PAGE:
Rye-Dianne Paula Dunfey scaled one last fence and set forth from this world on New Year’s Day, dying in Rye, NH, from complications following surgery.
Born July 10, 1959, in Lowell, MA, to the late Richard and Audrey (Albert) Dunfey, Dianne grew up in Hampton and Manchester, NH, and was a longtime resident of Rye. From an early age Dianne exhibited a noteworthy propensity for forcefully standing up against what she considered to be societal injustice, beginning around age five when she was served peas with her dinner. Persevering through such travails, Dianne sparkled throughout a spirited childhood featuring a series of sun-splashed summer stays as a camper, and later a counselor, at Camp Huckins in Center Ossipee, NH.
Following her graduation from Manchester High School Central Dianne headed to Boston University, where she majored in American history and was taught and mentored by renowned professor, social activist, and author Howard Zinn. An extended period of sociopolitical engagement began at BU as Dianne fought for worker’s rights and displayed a natural ability to organize and advocate. She later became deeply involved in a series of movements and actions in the interests of peace, social justice, and a non-nuclear future.
Dianne’s commitment to the causes in which she so passionately believed was relentless, resolute, selfless, and fearless. She participated in numerous actions involving non-violent civil disobedience, one of which resulted in physical injury to Dianne, and several of which familiarized her with various jail protocols. She never wavered; never backed down; never backed up; never gave up.
Along the way Dianne was a leader and spokesperson for the Clamshell Alliance, the grassroots anti-nuclear organization which repeatedly mobilized in opposition to the construction and operation of the Seabrook Nuclear Power Plant. Despite her fierce opposition to the project she was measured, poised, eloquent, and formidable in her role.
Even as Dianne’s priorities shifted to raising her two children and becoming a dedicated (and beloved) social studies teacher for 28 years at Seabrook Middle School, her periodic participation in activism in the pursuit of social justice continued until medical misfortune sidelined her from such efforts for the last few years of her life.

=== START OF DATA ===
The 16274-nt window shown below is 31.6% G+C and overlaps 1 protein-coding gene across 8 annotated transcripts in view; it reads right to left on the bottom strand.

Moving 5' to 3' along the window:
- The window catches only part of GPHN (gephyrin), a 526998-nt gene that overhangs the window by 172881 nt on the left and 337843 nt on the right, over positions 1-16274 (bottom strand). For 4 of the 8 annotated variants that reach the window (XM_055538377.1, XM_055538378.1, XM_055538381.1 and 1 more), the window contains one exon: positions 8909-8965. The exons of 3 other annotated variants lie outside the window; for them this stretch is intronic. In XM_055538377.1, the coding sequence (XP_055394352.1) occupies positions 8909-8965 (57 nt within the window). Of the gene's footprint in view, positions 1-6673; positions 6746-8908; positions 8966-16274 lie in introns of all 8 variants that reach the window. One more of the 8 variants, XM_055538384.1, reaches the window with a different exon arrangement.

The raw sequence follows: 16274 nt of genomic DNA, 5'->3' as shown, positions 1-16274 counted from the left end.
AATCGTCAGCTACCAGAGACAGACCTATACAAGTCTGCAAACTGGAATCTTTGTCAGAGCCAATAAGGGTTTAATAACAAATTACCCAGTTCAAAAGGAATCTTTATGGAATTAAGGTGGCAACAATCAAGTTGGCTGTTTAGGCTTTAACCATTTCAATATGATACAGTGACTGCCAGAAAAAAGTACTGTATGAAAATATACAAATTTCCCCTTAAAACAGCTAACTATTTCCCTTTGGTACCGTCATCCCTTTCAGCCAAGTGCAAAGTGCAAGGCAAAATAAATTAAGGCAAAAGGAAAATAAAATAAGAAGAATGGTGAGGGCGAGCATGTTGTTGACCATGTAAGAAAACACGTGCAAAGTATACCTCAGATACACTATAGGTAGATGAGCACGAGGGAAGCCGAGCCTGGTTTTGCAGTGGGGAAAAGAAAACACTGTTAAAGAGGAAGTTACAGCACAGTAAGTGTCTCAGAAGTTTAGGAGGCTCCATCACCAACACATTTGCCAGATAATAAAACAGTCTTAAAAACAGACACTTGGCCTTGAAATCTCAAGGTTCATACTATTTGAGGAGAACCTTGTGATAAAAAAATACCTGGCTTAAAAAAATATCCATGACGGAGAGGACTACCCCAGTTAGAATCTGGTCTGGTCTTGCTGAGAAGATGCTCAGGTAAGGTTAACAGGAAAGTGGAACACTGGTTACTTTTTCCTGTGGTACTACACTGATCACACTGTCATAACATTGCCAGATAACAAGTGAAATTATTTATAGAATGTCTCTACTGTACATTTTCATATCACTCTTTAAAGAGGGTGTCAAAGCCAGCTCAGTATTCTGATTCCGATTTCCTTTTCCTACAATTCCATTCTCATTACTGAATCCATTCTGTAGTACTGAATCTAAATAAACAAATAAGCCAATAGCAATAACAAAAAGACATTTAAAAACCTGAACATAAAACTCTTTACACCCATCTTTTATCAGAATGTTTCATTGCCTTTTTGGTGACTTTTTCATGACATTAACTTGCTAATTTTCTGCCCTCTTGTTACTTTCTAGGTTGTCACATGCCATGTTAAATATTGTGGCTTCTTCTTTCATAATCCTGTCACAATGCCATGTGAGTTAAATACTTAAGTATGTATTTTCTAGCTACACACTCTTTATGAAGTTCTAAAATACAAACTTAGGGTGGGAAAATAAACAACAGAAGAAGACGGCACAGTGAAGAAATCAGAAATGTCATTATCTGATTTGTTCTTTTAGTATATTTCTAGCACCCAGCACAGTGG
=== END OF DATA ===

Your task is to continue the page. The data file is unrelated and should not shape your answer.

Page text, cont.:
Dianne was an avid reader and a talented piano player. She loved music – especially Bob Dylan, Paul Simon, and the Beatles. She loved walking on the beach and swimming in the ocean. She loved her dog, Wally.
Dianne was a warm and loving daughter, sister, aunt, and friend. She lived her life consistent with her strong feminist values. She had a terrific sense of humor and delighted in the wittiness of others.
Above all, Dianne’s love for and devotion to her children were something to behold, and something to be held in their hearts forever.
Sweet Dianne, you were the best in all of us, so we are empty and aching and we all know why. But you would surely protest this, and we have work to do – your work. So soon enough your inspiration and your passion will occupy that emptiness; and the transcendent, healing power of your love will shut down the ache; and we can all go out to seek the America you sought.
Dianne is survived by her son, James Dunfey-Ehrenberg, and daughter, Laura Dunfey-Ehrenberg, both of Rye; her husband, Kurt Ehrenberg of Rye; her sister, Linda Dunfey and her other half Mr. Gale Hennessy of Bedford; her two brothers, Dick Dunfey and Keith Dunfey, both of Manchester; her niece, Catherine Gonzalez-Dunfey and her husband Lewis Gonzalez, and their children Lewis, Audrey, and Thomas of Manchester.
A celebration of Dianne’s life and legacy will be held in the spring. Consider if you wish a donation in Dianne’s memory to NH Peace Action Fund, 4 Park St. Suite 210, Concord NH 03301 nhpeaceaction.org/donate.